Airborne observations and modeling of springtime stratosphere-to-troposphere transport over California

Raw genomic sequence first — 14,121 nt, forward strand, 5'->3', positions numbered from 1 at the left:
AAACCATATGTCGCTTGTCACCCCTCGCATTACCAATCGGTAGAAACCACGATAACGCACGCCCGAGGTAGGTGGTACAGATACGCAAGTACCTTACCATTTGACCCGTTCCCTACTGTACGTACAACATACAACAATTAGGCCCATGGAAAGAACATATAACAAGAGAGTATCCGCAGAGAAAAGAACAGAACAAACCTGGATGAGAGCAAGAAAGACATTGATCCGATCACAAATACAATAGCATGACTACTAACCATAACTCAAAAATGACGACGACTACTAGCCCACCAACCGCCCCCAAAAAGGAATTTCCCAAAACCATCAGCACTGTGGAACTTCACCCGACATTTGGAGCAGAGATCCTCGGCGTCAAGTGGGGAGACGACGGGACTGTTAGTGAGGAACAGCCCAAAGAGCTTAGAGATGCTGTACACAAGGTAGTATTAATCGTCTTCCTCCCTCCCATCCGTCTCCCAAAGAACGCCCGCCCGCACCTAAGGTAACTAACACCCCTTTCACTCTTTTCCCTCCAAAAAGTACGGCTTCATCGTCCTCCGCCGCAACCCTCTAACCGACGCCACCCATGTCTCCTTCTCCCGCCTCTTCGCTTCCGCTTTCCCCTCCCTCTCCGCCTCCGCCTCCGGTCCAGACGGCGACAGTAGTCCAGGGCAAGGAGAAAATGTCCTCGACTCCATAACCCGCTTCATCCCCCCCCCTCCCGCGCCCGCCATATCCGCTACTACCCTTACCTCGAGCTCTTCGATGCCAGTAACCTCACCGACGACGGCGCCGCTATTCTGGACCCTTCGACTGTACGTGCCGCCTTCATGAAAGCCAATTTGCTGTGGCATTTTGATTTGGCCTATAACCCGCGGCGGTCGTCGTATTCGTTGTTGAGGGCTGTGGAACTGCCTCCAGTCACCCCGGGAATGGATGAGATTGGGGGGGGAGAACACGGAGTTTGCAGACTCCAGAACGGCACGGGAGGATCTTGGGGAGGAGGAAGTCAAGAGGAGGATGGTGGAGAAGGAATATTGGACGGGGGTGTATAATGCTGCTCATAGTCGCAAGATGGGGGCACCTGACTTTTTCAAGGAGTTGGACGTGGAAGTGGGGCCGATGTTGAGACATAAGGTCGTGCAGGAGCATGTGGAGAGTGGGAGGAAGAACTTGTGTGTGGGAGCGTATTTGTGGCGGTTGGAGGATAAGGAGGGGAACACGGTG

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Open Access Atmos. Chem. Phys., 13, 12481–12494, 2013 doi:10.5194/acp-13-12481-2013 © Author(s) 2013. CC Attribution 3.0 License. Atmospheric Chemistry and Physics Airborne observations and modeling of springtime stratosphere-to-troposphere transport over California E. L. Yates1, L. T. Iraci1, M. C. Roby2, R. B. Pierce3, M. S. Johnson4, P. J. Reddy5, J. M. Tadic´1,*, M. Loewenstein1, and W. Gore1 1Atmospheric Science Branch, NASA Ames Research Center, Moffett Field, CA 94035, USA 2Department of Meteorology, San Jose State University, San Jose, CA 95192-0104, USA 3NOAA/NESDIS Advanced Satellite Products Branch Madison, WI 53706, USA 4Biospheric Science Branch, NASA Ames Research Center, Moffett Field, CA 94035, USA 5Air Pollution Control Division, Colorado Department of Public Health & Environment, Denver, CO 80246, USA *now at: Department of Global Ecology, Carnegie Institution for Science, Stanford, CA 94305, USA Correspondence to: E. L. Yates ( Received: 6 March 2013 – Published in Atmos. Chem. Phys. Discuss.: 18 April 2013 Revised: 22 November 2013 – Accepted: 23 November 2013 – Published: 20 December 2013 Abstract. Stratosphere-to-troposphere transport (STT) results in air masses of stratospheric origin intruding into the free troposphere. Once in the free troposphere, ozone (O3)rich stratospheric air can be transported and mixed with tropospheric air masses, contributing to the tropospheric O3 budget. Evidence of STT can be identified based on the differences in the trace gas composition of the two regions. Because O3 is present in such large quantities in the stratosphere compared to the troposphere, it is frequently used as a tracer for STT events. This work reports on airborne in situ measurements of O3 and other trace gases during two STT events observed over California, USA. The first, on 14 May 2012, was associated with a cutoff low, and the second, on 5 June 2012, occurred during a post-trough, building ridge event. In each STT event, airborne measurements identified high O3 within the stratospheric intrusion, which were observed as low as 3 km above sea level. During both events the stratospheric air mass was characterized by elevated O3 mixing ratios and reduced carbon dioxide (CO2) and water vapor. The reproducible observation of reduced CO2 within the stratospheric air mass supports the use of non-conventional tracers as an additional method for detecting STT. A detailed meteorological analysis of each STT event is presented, and observations are interpreted with the Realtime Air Quality Modeling System (RAQMS). The implications of the two STT events are discussed in terms of the impact on the total tropospheric O3 budget and the impact on air quality and policy-making. 1 Introduction Transport of stratospheric air into the troposphere, referred to as stratosphere-to-troposphere transport (STT), contributes to and alters the trace gas composition of the troposphere, and as such STT has been extensively studied for over 50 yr (e.g., Danielsen, 1968; Danielsen and Mohnen, 1977; Lamarque and Hess, 1994; Sprenger et al., 2003; Thompson et al., 2007; Lefohn et al., 2011). Ozone (O3) is present in large quantities in the stratosphere compared to the troposphere and is commonly used as a tracer for STT. In the free troposphere, air masses of stratospheric origin can be transported and mixed with tropospheric air masses, typically forming filamentary structures, which appear as O3 laminae in O3 profiles detected by ozonesondes, in situ aircraft measurements and O3 lidar (Zanis et al., 2003; Cooper et al., 2005; Trickl et al., 2011; Langford et al., 2012). Understanding the dynamic processes that control the tropospheric O3 budget is of importance not only for understanding surface air quality in areas affected by STT, but also because upper tropospheric O3 is an important greenhouse gas affecting outgoing longwave radiation (Worden et al., 2008) and impacting surface temperature (IPCC, 2007). Published by Copernicus Publications on behalf of the European Geosciences Union. 12482 E. L. Yates et al.: Springtime stratosphere-to-troposphere transport STT events are episodic in nature and vary considerably with latitude and season. In western North America (the end of the Pacific storm track) peak STT occurs during the late winter to late spring (e.g., Sprenger et al., 2003; Stohl et al., 2003; Skerlak et al., 2013), when synoptic-scale and mesoscale processes (e.g., tropopause folds in the vicinity of the polar and subpolar jets, cutoff lows, mesoscale convective complexes) facilitate the tropopause to fold, allowing for stratospheric air masses to be transported downward to the troposphere. Tropopause folds and cutoff lows, which emphasize the vertical structure (former) and horizontal structure (latter) in which a stratospheric intrusion can occur (Stohl et al., 2003), have been identified as the most important mechanisms to cause STT and have subsequently been the focus of STT investigations (e.g., Danielsen and Mohnen, 1977; Ebel, 1991; Vaughan et al., 1994; Bonasoni, et al., 2000; Søensen and Nielson, 2001; Lefohn et al., 2011). The frequency and magnitude of STT events are important factors in understanding the possible degree to which they affect surface and free troposphere O3 mixing ratios (Lefohn et al., 2011). The stratosphere and troposphere are separated by the tropopause. Traditionally the tropopause is defined by the “thermal tropopause”, which is the lowest level at which the temperature lapse rate decreases to 2 K km−1 or less and the averaged lapse rate between this level and any level within 2 km does not exceed 2 K km−1 (WMO, 1986). In the extratropics the tropopause corresponds well with a surface of constant potential vorticity (PV), allowing for a “dynamical tropopause” definition. Tropopause PV values in literature range from 1.6 to 3.5 potential vorticity units (PVU) with 2 PVU used most often (Stohl et al., 2003). Both of these tropopause definitions are routinely used in forecasting and modeling STT events (e.g., Sprenger et al., 2003; Stohl et al., 2003). Observations of STT have been reported in long-term data sets from mountain-top O3 sites measuring the free troposphere (e.g., Bonasoni et al., 2000; Stohl et al., 2000) and from O3 profiles measured by aircraft, ozonesondes and O3 lidar (e.g., Zanis et al., 2003; Cooper et al., 2005; Bowman et al., 2007; Bourqui and Trepainer, 2010; Langford et al., 2012). Identifying STT within the tropospheric boundary layer, especially at near-sea-level surface sites, is challenging. The stratospheric characteristics (high O3, low humidity, high PV) may be lost by the time this air is entrained into the boundary layer, making STT difficult to diagnose and forecast. In addition, the O3 mixing ratio within STT events is expected to be highly variable depending on the stratospheric origin and degree of mixing in the free troposphere. Although evidence of STT at sea-level surface sites has been presented (Chung and Dann, 1985; Langford et al., 2012; Lefohn et al., 2012; Lin et al., 2012), the magnitude of the effects of STT on boundary layer O3 mixing ratios is still under debate (Fiore et al., 2003; Langford et al., 2009; Lefohn et al., 2011; Lin et al., 2012). The United States Environmental Protection Agency (EPA) sets National Ambient Air Quality Standards (NAAQS) for ground-level O3, which are used to assess air quality. The 2008 NAAQS for O3 require that the 3 yr average of the annual fourth-highest daily maximum 8 h mean mixing ratio be less than or equal to 75 ppbv (parts per billion by volume) (US EPA, 2006), with a decision on the proposed reduction of the NAAQS O3 target to 60–70 ppbv due in 2014 (US EPA, 2010). The formulation of the NAAQS O3 standard relies on the accurate identification of a representative background mixing ratio of O3 that would occur in the United States in the absence of anthropogenic contributions. Current background O3 mixing ratios are estimated to be in the range of 15–35 ppbv (Fiore et al., 2003), contributing up to 47 % towards the current NAAQS O3 target of 75 ppbv. Some studies have reported higher background O3 mixing ratios, particularly in springtime, suggesting that STT has a significant influence on the background O3 mixing ratios (Cooper et al., 2005; Hocking et al., 2007; Lefohn et al., 2011; Langford et al., 2012, Lin et al., 2012). If the proposed reduction of NAAQS O3 target is approved, the identification of STT and evidence of its contribution towards background O3 mixing ratios will become increasingly important, as the gap between background O3 and the NAAQS O3 target is reduced. The western United States, due to its location at the end of the North Pacific mid-latitude storm track, has been identified as a preferred location for deep STT reaching below 700 mbar (Sprenger and Wernli, 2003). Understanding the boundary conditions coming into the western United States is important for air quality issues. However large areas in the western United States have limited or no O3 data. In addition, the existing positive vertical gradient for O3, complex mountainous terrain of the western United States and resulting mesoscale dynamics further complicate efforts to model O3 concentrations. In this paper, a detailed analysis of two STT events occurring during spring 2012 over California, USA, is presented. This work reports airborne in situ measurements of O3 and other trace gases, providing supporting evidence towards of the use of a non-traditional stratospheric tracer (carbon dioxide, CO2), which can be used in conjunction with O3 to help identify and interpret STT. In support of the observations and the case for STT, the following evidence is provided: analyses of the meteorological situations and an evaluation of Realtime Air Quality Modeling System (RAQMS) used to forecast and interpret observations. Finally a discussion of the implications of the two events on air quality and policymaking is also presented. Atmos. Chem. Phys., 13, 12481–12494, 2013 E. L. Yates et al.: Springtime stratosphere-to-troposphere transport 12483 2 Experimental approach 2.1 Airborne instrumentation In situ measurements of O3 vertical profiles were carried out on board the Alpha Jet research aircraft as part of the Alpha Jet Atmospheric eXperiment (AJAX). The aircraft is based at and operated from NASA Ames Research Center at Moffett Field, CA (37.415 N, 122.050 W). Scientific instrumentation is housed within one of two externally mounted wing pods, each of which has a maximum payload weight of 136 kg. The aircraft was flown with one instrumented wing pod attached, containing an O3 monitor (described below) and a CO2 analyzer (Picarro Inc., model G2301-m), modified for flight installation The aircraft also carries GPS and inertial navigation systems that provide altitude, temperature and position information time-stamped with coordinated universal time (UTC) for each research flight. Measurements of O3 mixing ratios were performed using a commercial O3 monitor (2B Technologies Inc., model 205) based on ultraviolet (UV) absorption techniques and modified for flight worthiness. The dual-beam instrument uses two detection cells to measure simultaneously the UV light intensity differences between O3-scrubbed air and un-scrubbed air to give precise measurements of O3. The monitor has been modified by upgrading the pressure sensor and pump to allow measurements at high altitudes, including a lamp heater to improve the stability of the UV source, and the addition of heaters, temperature controllers and vibration isolators to control the monitor’s physical environment. The air intake is through Teflon tubing (perfluoroalkoxy polymer, PFA) with a backward-facing inlet positioned on the underside of the instrument wing pod. Air is delivered through a 5 µm PTFE (polytetrafluoroethylene) membrane filter to remove fine particles prior to analysis. The O3 monitor has undergone thorough instrument testing in the laboratory to determine the precision, linearity and overall accuracy. Eight-point calibration tests (ranging from 0 to 300 ppbv) were performed before and after each flight using an O3 calibration source (2B Technologies, model 306 referenced to the WMO scale). Calibration settings for the O3 monitor were left at manufacturer default settings, and corrections to account for linearity offset and zero offset were applied during data processing. For the flights reported here, the linearity offset was determined to be 1.01 and the zero offset was −2.4 ppbv. Calibrations in a pressure- and temperature-controlled environmental chamber were performed using the O3 calibration source over the pressure range 200–800 mbar and temperature range −15 to +25 C, typical pressure and temperature ranges observed in the wing-mounted instrument pod during flight. Precision during chamber tests, determined from the standard deviation of O3 measurements taken every 10 s, when sampling O3 mixing ratios of 50 ppbv over 2 min duration and during simulated descent profiles, was found to be 2 ppbv. The zero offset, observed when sampling O3scrubbed air during simulated descent profiles, was found to increase linearly by 0.6 ppbv with decreasing chamber pressure (typical zero offset of −2.4 ppbv at ground level and −3 ppbv at 200 mbar). Instrument drift estimated based on 1 h of sampling 50 ppbv O3 was 1.5 ppbv. Overall uncertainty of the airborne O3 measurements is estimated to be 3.0 ppbv. In situ O3 measurements, taken every 10 s, were performed over the San Joaquin Valley, CA (SJV) (Castle airport, Merced: 37.381 N, 120.568 W), and offshore (RAINS Intersection: 37.169 N, 123.235 W). Takeoff time from Moffett Field was at 18:00 UTC on 14 May 2012 and 5 June 2012. The aircraft arrived on-station at the SJV site at ∼ 18:20 UTC (local time is UTC − 7 h) on each day and performed a descending spiral profile from ∼ 8.8 km to < 0.5 km with a descent rate of ∼ 370 m min−1. A second descending spiral profile was performed over the offshore location each day starting at ∼ 19:05 UTC. On the 14 May 2013, the profile extended from ∼ 8.5 km to 1.5 km; the aircraft was prevented from flying any lower on this day due to a thick marine stratus layer with a top at 1.5 km. The lowest altitude of the offshore profile on 5 June 2012 was < 0.5 km. Total flight time each day was 100 min. 2.2 RAQMS model description Global in-line O3 and meteorological forecasts from RAQMS (Pierce et al., 2007, 2009) are used in conjunction with reverse domain filling (RDF) techniques (Sutton et al., 1994; Fairlie et al., 2007) to provide a large scale context for the interpretation of the airborne observations and to assess the fidelity of the RAQMS O3 forecasts. Forecasts are initialized with satellite-based O3 analyses and are archived at 6 h intervals at a horizontal resolution of 1 × 1 with 35 hybrid η–θ vertical levels extending from the surface to approximately 60 km. Stratospheric O3 analyses are constrained through assimilation of near-real-time (NRT) O3 profiles from the Microwave Limb Sounder (MLS) (Waters et al., 2006) above 50 mbar and NRT cloud-cleared total column O3 retrievals from the Ozone Monitoring Instrument (OMI) (Levelt et al., 2006). The RAQMS dynamical core is the University of Wisconsin (UW) hybrid isentropic–eta coordinate (UW hybrid) model (Zapotocny et al., 1997; Schaack et al., 2004), which uses isentropic coordinates above 380 K and hybrid eta coordinates between 380 K and the surface. The vertical resolution depends on the vertical gradient of potential temperature and varies between ∼ 200 m and 1 km (Pierce et al., 2007). Meteorological forecasts are initialized with operational analyses from the National Centers for Environmental Prediction (NCEP) Global Data Assimilation System (GDAS) (Kleist et al., 2009). Six-hour chemical and meteorological forecasts provide chemical and meteorological input for the RDF calculations. Analyzed O3 results are plotted as curtains along the flight track for comparison to the in situ data. Atmos. Chem. Phys., 13, 12481–12494, 2013 12484 E. L. Yates et al.: Springtime stratosphere-to-troposphere transport Ozone (ppbv) 20 37 53 70 87 103 120 10000 8000 Altitutde (m) 6000 4000 2000 0 37.6 37.5 Latitude3(7)o.4 37.3 37.2 37.1 -123.0 -122.5 -121.5 -122L.o0ngitude (o ) -121.0 -120.5 Fig. 1. 3-D projection of O3 mixing ratio (ppbv) as observed during flight on 14 May 2012 (takeoff time: 18:00 UTC). The O3 monitor requires a 10 min warm-up period before stable measurements are made, which results in data acquisition starting at 8.4 km during the transit to the San Joaquin Valley (inland) site. The RDF technique has been shown to represent coarsely resolved constituent fields at higher resolution, with higher information content, than originally observed (Sutton et al., 1994) or modeled (Fairlie et al., 2007). The RAQMS RDF calculations are based on analysis of back trajectories initialized along the aircraft flight track. Three-dimensional 6-day back trajectory calculations were conducted using the Langley Trajectory Model (LTM) (Pierce and Fairlie, 1993; Pierce et al., 1994). Back trajectories are initialized at model hybrid levels every 5 min along the flight track to construct a curtain. The back trajectories sample and archive RAQMS chemical and dynamical quantities so that Lagrangian averages could be determined. The Lagrangian averages, time averages following a given trajectory, are then mapped back onto the initial flight curtain to produce the RDF products. For the STT analysis we focus on RDF O3, large-scale mixing efficiency, and continental planetary boundary layer (PBL) exposure. 3 Results and discussion 3.1 A cutoff low event: 14 May equilibrium value of MeCpG steps (,+14 deg.) [31,44]. In comparison, methylation has a significantly lower stability cost when happening at major groove positions, such as 211 and 21 base pair from dyad (mutations 9 and 12), where the roll of the nucleosome bound conformation (+10 deg.) is more compatible with the equilibrium geometry of MeCpG steps. The nucleosome destabilizing effect of cytosine methylation increases with the number of methylated cytosines, following the same position dependence as the single methylations. The multiple-methylation case reveals that each major groove meth- PLOS Computational Biology | 3 November 2013 | Volume 9 | Issue 11 | e1003354 DNA Methylation and Nucleosome Positioning ylation destabilizes the nucleosome by around 1 kJ/mol (close to the average estimate of 2 kJ/mol obtained for from individual methylation studies), while each minor groove methylation destabilizes it by up to 5 kJ/mol (average free energy as single mutation is around 6 kJ/mol). This energetic position-dependence is the reverse of what was observed in a recent FRET/SAXS study [30]. The differences can be attributed to the use of different ionic conditions and different sequences: a modified Widom-601 sequence of 157 bp, which already contains multiple CpG steps in mixed orientations, and which could assume different positioning due to the introduction of new CpG steps and by effect of the methylation. The analysis of our trajectories reveals a larger root mean square deviation (RMSD) and fluctuation (RMSF; see Figures S2– S3 in Text S1) for the methylated nucleosomes, but failed to detect any systematic change in DNA geometry or in intermolecular DNA-histone energy related to methylation (Fig. S1B, S1C, S4–S6 in Text S1). The hydrophobic effect should favor orientation of the methyl group out from the solvent but this effect alone is not likely to justify the positional dependent stability changes in Figure 2, as the differential solvation of the methyl groups in the bound and unbound states is only in the order of a fraction of a water molecule (Figure S5 in Text S1). We find however, a reasonable correlation between methylation-induced changes in hydrogen bond and stacking interactions of the bases and the change in nucleosome stability (see Figure S6 in Text S1). This finding suggests that methylation-induced nucleosome destabilization is related to the poorer ability of methylated DNA to fit into the required conformation for DNA in a nucleosome. Changes in the elastic deformation energy between methylated and un-methylated DNA correlate with nucleosomal differential binding free energies To further analyze the idea that methylation-induced nucleosome destabilization is connected to a worse fit of methylated DNA into the required nucleosome-bound conformation, we computed the elastic energy of the nucleosomal DNA using a harmonic deformation method [36,37,44]. This method provides a rough estimate of the energy required to deform a DNA fiber to adopt the super helical conformation in the nucleosome (full details in Suppl. Information Text S1). As shown in Figure 2, there is an evident correlation between the increase that methylation produces in the elastic deformation energy (DDE def.) and the free energy variation (DDG bind.) computed from MD/TI calculations. Clearly, methylation increases the stiffness of the CpG step [31], raising the energy cost required to wrap DNA around the histone octamers. This extra energy cost will be smaller in regions of high positive roll (naked DNA MeCpG steps have a higher roll than CpG steps [31]) than in regions of high negative roll. Thus, simple elastic considerations explain why methylation is better tolerated when the DNA faces the histones through the major groove (where positive roll is required) that when it faces histones through the minor groove (where negative roll is required). Nucleosome methylation can give rise to nucleosome repositioning We have established that methylation affects the wrapping of DNA in nucleosomes, but how does this translate into chromatin structure? As noted above, accumulation of minor groove methylations strongly destabilizes the nucleosome, and could trigger nucleosome unfolding, or notable changes in positioning or phasing of DNA around the histone core. While accumulation of methylations might be well tolerated if placed in favorable positions, accumulation in unfavorable positions would destabilize the nucleosome, which might trigger changes in chromatin structure. Chromatin could in fact react in two different ways in response to significant levels of methylation in unfavorable positions: i) the DNA could either detach from the histone core, leading to nucleosome eviction or nucleosome repositioning, or ii) the DNA could rotate around the histone core, changing its phase to place MeCpG steps in favorable positions. Both effects are anticipated to alter DNA accessibility and impact gene expression regulation. The sub-microsecond time scale of our MD trajectories of methylated DNAs bound to nucleosomes is not large enough to capture these effects, but clear trends are visible in cases of multiple mutations occurring in unfavorable positions, where unmethylated and methylated DNA sequences are out of phase by around 28 degrees (Figure S7 in Text S1). Due to this repositioning, large or small, DNA could move and the nucleosome structure could assume a more compact and distorted conformation, as detected by Lee and Lee [29], or a slightly open conformation as found in Jimenez-Useche et al. [30]. Using the harmonic deformation method, we additionally predicted the change in stability induced by cytosine methylation for millions of different nucleosomal DNA sequences. Consistently with our calculations, we used two extreme scenarios to prepare our DNA sequences (see Fig. 3): i) all positions where the minor grooves contact the histone core are occupied by CpG steps, and ii) all positions where the major grooves contact the histone core are occupied by CpG steps. We then computed the elastic energy required to wrap the DNA around the histone proteins in unmethylated and methylated states, and, as expected, observed that methylation disfavors DNA wrapping (Figure 3A). We have rescaled the elastic energy differences with a factor of 0.23 to match the DDG prediction in figure 2B. In agreement with the rest of our results, our analysis confirms that the effect of methylation is position-dependent. In fact, the overall difference between the two extreme methylation scenarios (all-in-minor vs all-in-major) is larger than 60 kJ/mol, the average difference being around 15 kJ/ mol. We have also computed the elastic energy differences for a million sequences with CpG/MeCpG steps positioned at all possible intermediate locations with respect to the position (figure 3B). The large differences between the extreme cases can induce rotations of DNA around the histone core, shifting its phase to allow the placement of the methylated CpG steps facing the histones through the major groove. It is illustrative to compare the magnitude of CpG methylation penalty with sequence dependent differences. Since there are roughly 1.5e88 possible 147 base pairs long sequence combinations (i.e., (4n+4(n/2))/2, n = 147), it is unfeasible to calculate all the possible sequence effects. However, using our elastic model we can provide a range of values based on a reasonably large number of samples. If we consider all possible nucleosomal sequences in the yeast genome (around 12 Mbp), the energy difference between the best and the worst sequence that could form a nucleosome is 0.7 kj/mol per base (a minimum of 1 kJ/mol and maximum of around 1.7 kJ/mol per base, the first best and the last worst sequences are displayed in Table S3 in Text S1). We repeated the same calculation for one million random sequences and we obtained equivalent results. Placing one CpG step every helical turn gives an average energetic difference between minor groove and major groove methylation of 15 kJ/ mol, which translates into ,0.5 kJ/mol per methyl group, 2 kJ/ mol per base for the largest effects. Considering that not all nucleosome base pair steps are likely to be CpG steps, we can conclude that the balance between the destabilization due to CpG methylation and sequence repositioning will depend on the PLOS Computational Biology | 4 November 2013 | Volume 9 | Issue 11 | e1003354 DNA Methylation and Nucleosome Positioning Figure 3. Methylated and non-methylated DNA elastic deformation energies. (A) Distribution of deformation energies for 147 bplong random DNA sequences with CpG steps positioned every 10 base steps (one helical turn) in minor (red and dark red) and major (light and dark blue) grooves respectively. The energy values were rescaled by the slope of a best-fit straight line of figure 2, which is 0.23, to source of circulating FGF-21. The lack of association between circulating and muscle-expressed FGF-21 also suggests that muscle FGF-21 primarily works in a local manner regulating glucose metabolism in the muscle and/or signals to the adipose tissue in close contact to the muscle. Our study has some limitations. The number of subjects is small and some correlations could have been significant with greater statistical power. Another aspect is that protein levels of FGF-21 were not determined in the muscles extracts, consequently we cannot be sure the increase in FGF-21 mRNA is followed by increased protein expression. In conclusion, we show that FGF-21 mRNA is increased in skeletal muscle in HIV patients and that FGF-21 mRNA in muscle correlates to whole-body (primarily reflecting muscle) insulin resistance. These findings add to the evidence that FGF-21 is a myokine and that muscle FGF-21 might primarily work in an autocrine manner. Acknowledgments We thank the subjects for their participation in this study. 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